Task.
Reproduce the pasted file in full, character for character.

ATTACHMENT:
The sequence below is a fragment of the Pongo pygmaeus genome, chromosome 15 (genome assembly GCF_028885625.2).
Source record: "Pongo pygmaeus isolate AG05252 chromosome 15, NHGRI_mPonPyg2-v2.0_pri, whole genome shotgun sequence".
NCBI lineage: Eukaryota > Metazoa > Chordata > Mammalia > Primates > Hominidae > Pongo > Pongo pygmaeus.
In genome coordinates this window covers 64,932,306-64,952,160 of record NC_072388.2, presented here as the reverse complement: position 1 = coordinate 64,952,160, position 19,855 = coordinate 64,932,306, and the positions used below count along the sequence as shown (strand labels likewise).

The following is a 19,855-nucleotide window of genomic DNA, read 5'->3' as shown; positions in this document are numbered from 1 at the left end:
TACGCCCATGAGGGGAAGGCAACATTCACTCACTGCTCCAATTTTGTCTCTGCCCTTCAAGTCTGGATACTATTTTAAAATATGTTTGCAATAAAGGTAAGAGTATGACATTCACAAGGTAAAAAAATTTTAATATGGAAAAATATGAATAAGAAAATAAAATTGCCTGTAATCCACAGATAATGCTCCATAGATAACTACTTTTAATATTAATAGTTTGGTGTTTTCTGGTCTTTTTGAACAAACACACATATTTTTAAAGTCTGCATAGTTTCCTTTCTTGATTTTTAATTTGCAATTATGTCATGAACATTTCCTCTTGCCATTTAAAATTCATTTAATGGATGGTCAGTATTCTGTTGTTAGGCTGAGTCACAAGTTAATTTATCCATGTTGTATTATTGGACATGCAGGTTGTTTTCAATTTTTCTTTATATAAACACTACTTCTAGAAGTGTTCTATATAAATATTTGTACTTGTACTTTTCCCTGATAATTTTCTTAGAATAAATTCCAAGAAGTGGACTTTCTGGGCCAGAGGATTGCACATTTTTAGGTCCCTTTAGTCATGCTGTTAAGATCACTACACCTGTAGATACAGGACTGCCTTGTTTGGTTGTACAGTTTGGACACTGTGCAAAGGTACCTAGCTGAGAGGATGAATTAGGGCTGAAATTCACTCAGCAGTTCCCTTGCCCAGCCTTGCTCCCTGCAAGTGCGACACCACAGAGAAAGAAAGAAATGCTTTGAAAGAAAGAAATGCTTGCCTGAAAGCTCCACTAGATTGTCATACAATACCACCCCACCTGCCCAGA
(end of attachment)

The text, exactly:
The sequence below is a fragment of the Pongo pygmaeus genome, chromosome 15 (genome assembly GCF_028885625.2).
Source record: "Pongo pygmaeus isolate AG05252 chromosome 15, NHGRI_mPonPyg2-v2.0_pri, whole genome shotgun sequence".
NCBI lineage: Eukaryota > Metazoa > Chordata > Mammalia > Primates > Hominidae > Pongo > Pongo pygmaeus.
In genome coordinates this window covers 64,932,306-64,952,160 of record NC_072388.2, presented here as the reverse complement: position 1 = coordinate 64,952,160, position 19,855 = coordinate 64,932,306, and the positions used below count along the sequence as shown (strand labels likewise).

The following is a 19,855-nucleotide window of genomic DNA, read 5'->3' as shown; positions in this document are numbered from 1 at the left end:
TACGCCCATGAGGGGAAGGCAACATTCACTCACTGCTCCAATTTTGTCTCTGCCCTTCAAGTCTGGATACTATTTTAAAATATGTTTGCAATAAAGGTAAGAGTATGACATTCACAAGGTAAAAAAATTTTAATATGGAAAAATATGAATAAGAAAATAAAATTGCCTGTAATCCACAGATAATGCTCCATAGATAACTACTTTTAATATTAATAGTTTGGTGTTTTCTGGTCTTTTTGAACAAACACACATATTTTTAAAGTCTGCATAGTTTCCTTTCTTGATTTTTAATTTGCAATTATGTCATGAACATTTCCTCTTGCCATTTAAAATTCATTTAATGGATGGTCAGTATTCTGTTGTTAGGCTGAGTCACAAGTTAATTTATCCATGTTGTATTATTGGACATGCAGGTTGTTTTCAATTTTTCTTTATATAAACACTACTTCTAGAAGTGTTCTATATAAATATTTGTACTTGTACTTTTCCCTGATAATTTTCTTAGAATAAATTCCAAGAAGTGGACTTTCTGGGCCAGAGGATTGCACATTTTTAGGTCCCTTTAGTCATGCTGTTAAGATCACTACACCTGTAGATACAGGACTGCCTTGTTTGGTTGTACAGTTTGGACACTGTGCAAAGGTACCTAGCTGAGAGGATGAATTAGGGCTGAAATTCACTCAGCAGTTCCCTTGCCCAGCCTTGCTCCCTGCAAGTGCGACACCACAGAGAAAGAAAGAAATGCTTTGAAAGAAAGAAATGCTTGCCTGAAAGCTCCACTAGATTGTCATACAATACCACCCCACCTGCCCAGA